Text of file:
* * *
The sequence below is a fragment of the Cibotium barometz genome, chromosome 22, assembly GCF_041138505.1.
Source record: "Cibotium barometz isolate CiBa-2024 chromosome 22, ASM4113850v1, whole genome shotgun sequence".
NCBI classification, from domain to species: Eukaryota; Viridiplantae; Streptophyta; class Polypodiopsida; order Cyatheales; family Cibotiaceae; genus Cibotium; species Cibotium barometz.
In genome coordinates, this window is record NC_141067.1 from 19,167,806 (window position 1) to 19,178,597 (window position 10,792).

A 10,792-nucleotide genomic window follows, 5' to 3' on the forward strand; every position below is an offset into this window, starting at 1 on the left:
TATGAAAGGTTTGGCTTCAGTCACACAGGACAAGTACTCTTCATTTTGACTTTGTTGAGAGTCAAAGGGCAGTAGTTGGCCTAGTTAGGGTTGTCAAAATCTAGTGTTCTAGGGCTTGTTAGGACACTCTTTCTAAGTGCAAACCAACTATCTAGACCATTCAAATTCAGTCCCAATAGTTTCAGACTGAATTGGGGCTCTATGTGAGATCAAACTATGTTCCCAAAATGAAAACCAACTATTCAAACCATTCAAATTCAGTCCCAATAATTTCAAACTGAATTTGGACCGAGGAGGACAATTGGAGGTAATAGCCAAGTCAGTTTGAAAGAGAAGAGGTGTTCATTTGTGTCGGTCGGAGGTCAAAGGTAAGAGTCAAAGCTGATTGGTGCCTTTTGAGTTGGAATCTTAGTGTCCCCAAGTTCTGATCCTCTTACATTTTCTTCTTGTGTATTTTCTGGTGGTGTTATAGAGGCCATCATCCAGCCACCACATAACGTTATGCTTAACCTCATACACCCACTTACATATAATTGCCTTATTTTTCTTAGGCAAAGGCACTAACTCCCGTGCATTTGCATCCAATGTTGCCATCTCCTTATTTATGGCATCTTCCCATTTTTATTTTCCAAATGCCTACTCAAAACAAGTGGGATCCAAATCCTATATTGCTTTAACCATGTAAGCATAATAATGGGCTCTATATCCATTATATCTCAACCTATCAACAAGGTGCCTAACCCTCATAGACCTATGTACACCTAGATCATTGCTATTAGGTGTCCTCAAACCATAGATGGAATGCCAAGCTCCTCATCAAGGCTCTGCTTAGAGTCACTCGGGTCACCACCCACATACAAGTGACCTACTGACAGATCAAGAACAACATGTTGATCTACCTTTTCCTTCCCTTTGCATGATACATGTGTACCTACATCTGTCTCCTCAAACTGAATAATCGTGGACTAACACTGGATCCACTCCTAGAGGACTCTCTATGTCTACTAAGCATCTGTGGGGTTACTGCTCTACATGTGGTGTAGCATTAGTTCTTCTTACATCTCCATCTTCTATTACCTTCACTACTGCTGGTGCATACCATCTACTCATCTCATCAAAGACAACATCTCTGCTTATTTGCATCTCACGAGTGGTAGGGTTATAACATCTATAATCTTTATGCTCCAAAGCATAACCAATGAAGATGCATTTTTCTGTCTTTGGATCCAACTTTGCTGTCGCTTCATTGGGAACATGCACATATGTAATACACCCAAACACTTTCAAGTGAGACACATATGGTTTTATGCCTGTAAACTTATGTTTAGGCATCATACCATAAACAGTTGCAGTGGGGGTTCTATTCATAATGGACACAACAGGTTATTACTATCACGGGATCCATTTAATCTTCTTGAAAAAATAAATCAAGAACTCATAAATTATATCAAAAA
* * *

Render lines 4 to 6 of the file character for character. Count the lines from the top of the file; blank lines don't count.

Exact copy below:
In genome coordinates, this window is record NC_141067.1 from 19,167,806 (window position 1) to 19,178,597 (window position 10,792).

A 10,792-nucleotide genomic window follows, 5' to 3' on the forward strand; every position below is an offset into this window, starting at 1 on the left:
TATGAAAGGTTTGGCTTCAGTCACACAGGACAAGTACTCTTCATTTTGACTTTGTTGAGAGTCAAAGGGCAGTAGTTGGCCTAGTTAGGGTTGTCAAAATCTAGTGTTCTAGGGCTTGTTAGGACACTCTTTCTAAGTGCAAACCAACTATCTAGACCATTCAAATTCAGTCCCAATAGTTTCAGACTGAATTGGGGCTCTATGTGAGATCAAACTATGTTCCCAAAATGAAAACCAACTATTCAAACCATTCAAATTCAGTCCCAATAATTTCAAACTGAATTTGGACCGAGGAGGACAATTGGAGGTAATAGCCAAGTCAGTTTGAAAGAGAAGAGGTGTTCATTTGTGTCGGTCGGAGGTCAAAGGTAAGAGTCAAAGCTGATTGGTGCCTTTTGAGTTGGAATCTTAGTGTCCCCAAGTTCTGATCCTCTTACATTTTCTTCTTGTGTATTTTCTGGTGGTGTTATAGAGGCCATCATCCAGCCACCACATAACGTTATGCTTAACCTCATACACCCACTTACATATAATTGCCTTATTTTTCTTAGGCAAAGGCACTAACTCCCGTGCATTTGCATCCAATGTTGCCATCTCCTTATTTATGGCATCTTCCCATTTTTATTTTCCAAATGCCTACTCAAAACAAGTGGGATCCAAATCCTATATTGCTTTAACCATGTAAGCATAATAATGGGCTCTATATCCATTATATCTCAACCTATCAACAAGGTGCCTAACCCTCATAGACCTATGTACACCTAGATCATTGCTATTAGGTGTCCTCAAACCATAGATGGAATGCCAAGCTCCTCATCAAGGCTCTGCTTAGAGTCACTCGGGTCACCACCCACATACAAGTGACCTACTGACAGATCAAGAACAACATGTTGATCTACCTTTTCCTTCCCTTTGCATGATACATGTGTACCTACATCTGTCTCCTCAAACTGAATAATCGTGGACTAACACTGGATCCACTCCTAGAGGACTCTCTATGTCTACTAAGCATCTGTGGGGTTACTGCTCTACATGTGGTGTAGCATTAGTTCTTCTTACATCTCCATCTTCTATTACCTTCACTACTGCTGGTGCATACCATCTACTCATCTCATCAAAGACAACATCTCTGCTTATTTGCATCTCACGAGTGGTAGGGTTATAACATCTATAATCTTTATGCTCCAAAGCATAACCAATGAAGATGCATTTTTCTGTCTTTGGATCCAACTTTGCTGTCGCTTCATTGGGAACATGCACATATGTAATACACCCAAACACTTTCAAGTGAGACACATATGGTTTTATGCCTGTAAACTTATGTTTAGGCATCATACCATAAACAGTTGCAGTGGGGGTTCTATTCATAATGGACACAACAGGTTATTACTATCACGGGATCCATTTAATCTTCTTGAAAAAATAAATCAAGAACTCATAAATTATATCAAAAA